I recently listened to the course Masterpieces of the Imaginative Mind: Literature's Most Fantastic Works, from The Great Courses (formerly The Teaching Company). Professor Eric Rabkin, University of Michigan.
I can see why they're offering this course for $20 as a download, far below the usual price of lecture series from this company. The professor is one of those easy-to-parody academics who cannot conceive of the possibility that a cigar might really just be a cigar. Between his obsessive psychoanalysis of everything from folk tales to Neuromancer and his compulsive assumption that everyone stuffs their works with Christian (specifically Catholic) symbolism, my eyes were sore from incessant rolling by the end of the third lecture. Yes, I'm sure that John Carter's initials are an explicit evocation of Jesus Christ, and the three dead tripods at the end of The War of the Worlds are an explicit evocation of Calvary. Right. Sure.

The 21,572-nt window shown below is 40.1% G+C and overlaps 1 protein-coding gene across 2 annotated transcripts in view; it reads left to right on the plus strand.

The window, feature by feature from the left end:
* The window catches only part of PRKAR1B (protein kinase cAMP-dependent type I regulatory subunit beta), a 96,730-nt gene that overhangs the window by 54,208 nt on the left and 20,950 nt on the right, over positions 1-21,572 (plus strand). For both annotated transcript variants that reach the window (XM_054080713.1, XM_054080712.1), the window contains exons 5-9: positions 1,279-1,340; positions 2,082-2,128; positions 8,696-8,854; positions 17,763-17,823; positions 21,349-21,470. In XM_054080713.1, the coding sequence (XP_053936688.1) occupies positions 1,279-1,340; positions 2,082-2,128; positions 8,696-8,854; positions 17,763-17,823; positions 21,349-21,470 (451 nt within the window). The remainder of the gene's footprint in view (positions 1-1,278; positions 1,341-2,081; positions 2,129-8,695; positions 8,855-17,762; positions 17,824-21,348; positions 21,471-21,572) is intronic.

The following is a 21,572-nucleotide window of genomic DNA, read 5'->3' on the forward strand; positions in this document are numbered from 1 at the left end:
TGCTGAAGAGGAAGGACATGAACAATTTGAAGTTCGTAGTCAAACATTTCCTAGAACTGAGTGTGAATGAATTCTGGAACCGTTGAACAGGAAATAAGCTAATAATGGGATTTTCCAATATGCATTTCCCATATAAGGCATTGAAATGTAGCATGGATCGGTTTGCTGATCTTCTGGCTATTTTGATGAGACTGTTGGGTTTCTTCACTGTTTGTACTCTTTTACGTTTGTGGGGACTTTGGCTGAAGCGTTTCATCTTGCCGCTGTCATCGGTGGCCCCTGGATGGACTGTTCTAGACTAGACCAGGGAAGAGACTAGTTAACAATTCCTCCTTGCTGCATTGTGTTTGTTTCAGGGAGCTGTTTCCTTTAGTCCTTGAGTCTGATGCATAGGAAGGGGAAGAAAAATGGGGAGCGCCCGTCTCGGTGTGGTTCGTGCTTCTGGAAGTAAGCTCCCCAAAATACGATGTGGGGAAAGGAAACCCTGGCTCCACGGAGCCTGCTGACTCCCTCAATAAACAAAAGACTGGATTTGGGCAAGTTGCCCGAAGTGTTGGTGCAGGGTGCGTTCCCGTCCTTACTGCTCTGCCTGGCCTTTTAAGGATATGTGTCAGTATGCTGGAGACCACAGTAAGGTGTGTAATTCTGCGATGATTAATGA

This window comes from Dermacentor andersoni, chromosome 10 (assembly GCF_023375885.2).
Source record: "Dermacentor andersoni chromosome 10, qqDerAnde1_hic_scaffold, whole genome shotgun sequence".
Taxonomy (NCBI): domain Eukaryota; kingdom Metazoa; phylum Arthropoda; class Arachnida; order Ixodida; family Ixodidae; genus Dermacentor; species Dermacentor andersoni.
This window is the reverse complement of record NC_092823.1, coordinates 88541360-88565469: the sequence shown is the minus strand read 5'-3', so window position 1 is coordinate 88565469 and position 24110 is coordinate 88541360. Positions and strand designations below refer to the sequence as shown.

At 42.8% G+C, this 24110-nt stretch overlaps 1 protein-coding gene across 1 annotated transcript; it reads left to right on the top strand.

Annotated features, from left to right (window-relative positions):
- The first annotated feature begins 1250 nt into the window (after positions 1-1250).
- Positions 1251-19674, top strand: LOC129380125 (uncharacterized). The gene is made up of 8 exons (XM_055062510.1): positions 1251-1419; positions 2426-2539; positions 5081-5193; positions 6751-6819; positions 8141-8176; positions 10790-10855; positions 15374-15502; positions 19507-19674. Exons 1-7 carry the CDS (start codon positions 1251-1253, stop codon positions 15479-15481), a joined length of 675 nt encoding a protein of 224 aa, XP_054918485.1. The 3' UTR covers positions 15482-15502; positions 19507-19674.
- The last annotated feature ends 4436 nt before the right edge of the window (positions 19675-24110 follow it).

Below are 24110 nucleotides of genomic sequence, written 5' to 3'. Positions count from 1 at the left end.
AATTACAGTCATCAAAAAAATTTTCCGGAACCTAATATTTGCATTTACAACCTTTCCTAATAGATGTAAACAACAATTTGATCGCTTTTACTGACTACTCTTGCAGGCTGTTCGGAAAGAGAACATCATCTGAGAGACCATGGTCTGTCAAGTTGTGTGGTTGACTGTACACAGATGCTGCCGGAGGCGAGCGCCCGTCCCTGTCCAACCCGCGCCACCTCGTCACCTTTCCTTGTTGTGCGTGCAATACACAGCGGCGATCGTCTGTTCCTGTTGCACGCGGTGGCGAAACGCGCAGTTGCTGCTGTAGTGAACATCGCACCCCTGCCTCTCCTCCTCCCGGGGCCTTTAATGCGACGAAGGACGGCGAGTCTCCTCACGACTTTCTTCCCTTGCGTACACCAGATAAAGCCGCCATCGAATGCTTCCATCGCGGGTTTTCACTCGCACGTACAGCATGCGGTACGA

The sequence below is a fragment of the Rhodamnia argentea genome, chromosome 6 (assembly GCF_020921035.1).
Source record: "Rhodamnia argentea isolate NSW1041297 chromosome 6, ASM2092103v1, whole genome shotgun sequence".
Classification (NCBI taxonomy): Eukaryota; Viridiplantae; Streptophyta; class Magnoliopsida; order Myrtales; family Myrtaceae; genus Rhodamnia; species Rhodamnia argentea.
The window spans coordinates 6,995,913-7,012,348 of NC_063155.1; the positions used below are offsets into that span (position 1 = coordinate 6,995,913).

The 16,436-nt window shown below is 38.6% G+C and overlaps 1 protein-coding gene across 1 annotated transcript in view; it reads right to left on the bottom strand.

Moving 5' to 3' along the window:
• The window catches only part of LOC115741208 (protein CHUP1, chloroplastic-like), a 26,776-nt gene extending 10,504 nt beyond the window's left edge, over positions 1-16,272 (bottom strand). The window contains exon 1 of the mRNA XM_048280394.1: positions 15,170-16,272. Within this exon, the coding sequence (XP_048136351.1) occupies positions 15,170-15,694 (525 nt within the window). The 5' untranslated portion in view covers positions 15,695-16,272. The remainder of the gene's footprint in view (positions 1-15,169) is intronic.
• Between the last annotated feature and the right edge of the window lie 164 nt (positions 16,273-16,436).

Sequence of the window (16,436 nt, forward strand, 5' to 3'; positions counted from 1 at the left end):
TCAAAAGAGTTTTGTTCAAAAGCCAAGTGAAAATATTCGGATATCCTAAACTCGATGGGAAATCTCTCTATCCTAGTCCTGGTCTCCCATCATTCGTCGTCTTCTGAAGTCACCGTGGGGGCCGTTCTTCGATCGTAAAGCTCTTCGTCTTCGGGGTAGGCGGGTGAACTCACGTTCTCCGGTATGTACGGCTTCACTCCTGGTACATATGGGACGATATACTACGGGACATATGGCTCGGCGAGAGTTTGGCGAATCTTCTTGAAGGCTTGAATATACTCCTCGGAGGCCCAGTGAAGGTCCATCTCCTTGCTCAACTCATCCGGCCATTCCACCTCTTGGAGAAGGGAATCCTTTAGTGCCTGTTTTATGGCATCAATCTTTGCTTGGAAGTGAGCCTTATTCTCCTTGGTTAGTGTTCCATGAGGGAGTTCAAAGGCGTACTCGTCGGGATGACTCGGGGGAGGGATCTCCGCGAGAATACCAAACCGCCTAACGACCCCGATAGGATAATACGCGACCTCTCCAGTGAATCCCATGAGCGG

Oh, and he also couldn't resist pontificating on the difference between fantasy and science fiction (and magical realism), then contradicting his own (incorrect) definition repeatedly. He doesn't seem to understand the important distinction between books and films, or the difference between fantasy and science fiction as literary genres versus as marketing categories. He emphasizes the importance of scientific plausibility in science fiction, then fawns over Star Wars and The Martian Chronicles and Neuromancer.
This course is neither an informative survey nor an insightful analysis nor a useful taxonomy of imaginative fiction. I suspect it is from the mid-late 1990s, but I'm not sure. I do not recommend it.